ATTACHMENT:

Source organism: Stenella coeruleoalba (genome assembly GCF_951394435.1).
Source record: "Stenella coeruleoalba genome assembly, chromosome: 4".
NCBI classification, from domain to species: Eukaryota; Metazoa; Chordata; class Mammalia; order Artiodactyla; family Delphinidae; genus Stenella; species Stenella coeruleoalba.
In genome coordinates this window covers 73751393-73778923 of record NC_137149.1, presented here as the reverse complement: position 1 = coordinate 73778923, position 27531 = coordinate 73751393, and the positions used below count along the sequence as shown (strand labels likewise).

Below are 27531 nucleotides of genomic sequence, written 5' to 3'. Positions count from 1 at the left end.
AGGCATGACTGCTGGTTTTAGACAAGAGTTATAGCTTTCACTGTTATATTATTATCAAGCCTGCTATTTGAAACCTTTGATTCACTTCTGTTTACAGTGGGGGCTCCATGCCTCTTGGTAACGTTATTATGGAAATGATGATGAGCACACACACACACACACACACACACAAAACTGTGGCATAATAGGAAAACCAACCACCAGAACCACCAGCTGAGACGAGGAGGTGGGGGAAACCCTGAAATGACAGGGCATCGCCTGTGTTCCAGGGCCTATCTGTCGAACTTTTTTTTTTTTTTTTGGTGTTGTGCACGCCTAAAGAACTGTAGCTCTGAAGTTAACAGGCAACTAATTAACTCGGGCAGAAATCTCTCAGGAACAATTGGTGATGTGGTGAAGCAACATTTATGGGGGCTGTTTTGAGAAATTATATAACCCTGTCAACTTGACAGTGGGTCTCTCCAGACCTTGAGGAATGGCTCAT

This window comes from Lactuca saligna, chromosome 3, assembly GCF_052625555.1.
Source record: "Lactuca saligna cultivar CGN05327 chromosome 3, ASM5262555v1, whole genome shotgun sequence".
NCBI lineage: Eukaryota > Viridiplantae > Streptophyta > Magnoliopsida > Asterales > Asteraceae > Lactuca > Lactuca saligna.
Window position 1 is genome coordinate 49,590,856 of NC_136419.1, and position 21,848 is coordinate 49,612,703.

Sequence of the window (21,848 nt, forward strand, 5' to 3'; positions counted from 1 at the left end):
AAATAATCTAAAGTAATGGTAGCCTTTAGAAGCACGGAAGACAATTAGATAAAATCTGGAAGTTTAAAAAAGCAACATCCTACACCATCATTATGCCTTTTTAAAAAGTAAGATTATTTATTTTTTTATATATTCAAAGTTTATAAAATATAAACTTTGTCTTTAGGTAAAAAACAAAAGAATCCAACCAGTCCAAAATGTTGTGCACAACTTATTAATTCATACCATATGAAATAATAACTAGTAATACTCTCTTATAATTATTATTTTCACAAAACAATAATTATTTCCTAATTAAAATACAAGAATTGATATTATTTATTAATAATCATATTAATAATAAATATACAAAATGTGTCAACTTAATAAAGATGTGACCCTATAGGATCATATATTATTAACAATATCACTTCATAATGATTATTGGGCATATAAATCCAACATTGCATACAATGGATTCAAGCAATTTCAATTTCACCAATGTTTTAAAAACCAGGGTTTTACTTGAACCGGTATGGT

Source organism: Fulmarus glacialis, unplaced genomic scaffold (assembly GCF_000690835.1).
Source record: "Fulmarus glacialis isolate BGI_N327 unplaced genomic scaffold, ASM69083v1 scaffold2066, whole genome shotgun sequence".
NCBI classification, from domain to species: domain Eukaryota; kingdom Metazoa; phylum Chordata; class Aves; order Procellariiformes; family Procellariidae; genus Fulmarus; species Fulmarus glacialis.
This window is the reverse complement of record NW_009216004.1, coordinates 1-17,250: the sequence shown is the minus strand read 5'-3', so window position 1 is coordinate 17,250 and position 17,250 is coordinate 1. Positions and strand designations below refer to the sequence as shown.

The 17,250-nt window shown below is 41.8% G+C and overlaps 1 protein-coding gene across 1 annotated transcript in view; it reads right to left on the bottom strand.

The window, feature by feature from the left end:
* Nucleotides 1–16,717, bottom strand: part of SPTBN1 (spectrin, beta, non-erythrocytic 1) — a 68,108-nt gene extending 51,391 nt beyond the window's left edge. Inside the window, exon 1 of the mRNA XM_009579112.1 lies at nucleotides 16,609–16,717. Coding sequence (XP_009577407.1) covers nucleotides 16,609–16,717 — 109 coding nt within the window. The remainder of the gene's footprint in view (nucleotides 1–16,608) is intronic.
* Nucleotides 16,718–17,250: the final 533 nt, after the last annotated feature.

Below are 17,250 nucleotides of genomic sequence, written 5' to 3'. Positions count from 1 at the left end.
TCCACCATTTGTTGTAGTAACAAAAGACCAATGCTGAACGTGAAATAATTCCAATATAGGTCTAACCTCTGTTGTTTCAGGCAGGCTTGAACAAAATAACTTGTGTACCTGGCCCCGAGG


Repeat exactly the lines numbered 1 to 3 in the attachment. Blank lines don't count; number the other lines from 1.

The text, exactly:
Source organism: Stenella coeruleoalba (genome assembly GCF_951394435.1).
Source record: "Stenella coeruleoalba genome assembly, chromosome: 4".
NCBI classification, from domain to species: Eukaryota; Metazoa; Chordata; class Mammalia; order Artiodactyla; family Delphinidae; genus Stenella; species Stenella coeruleoalba.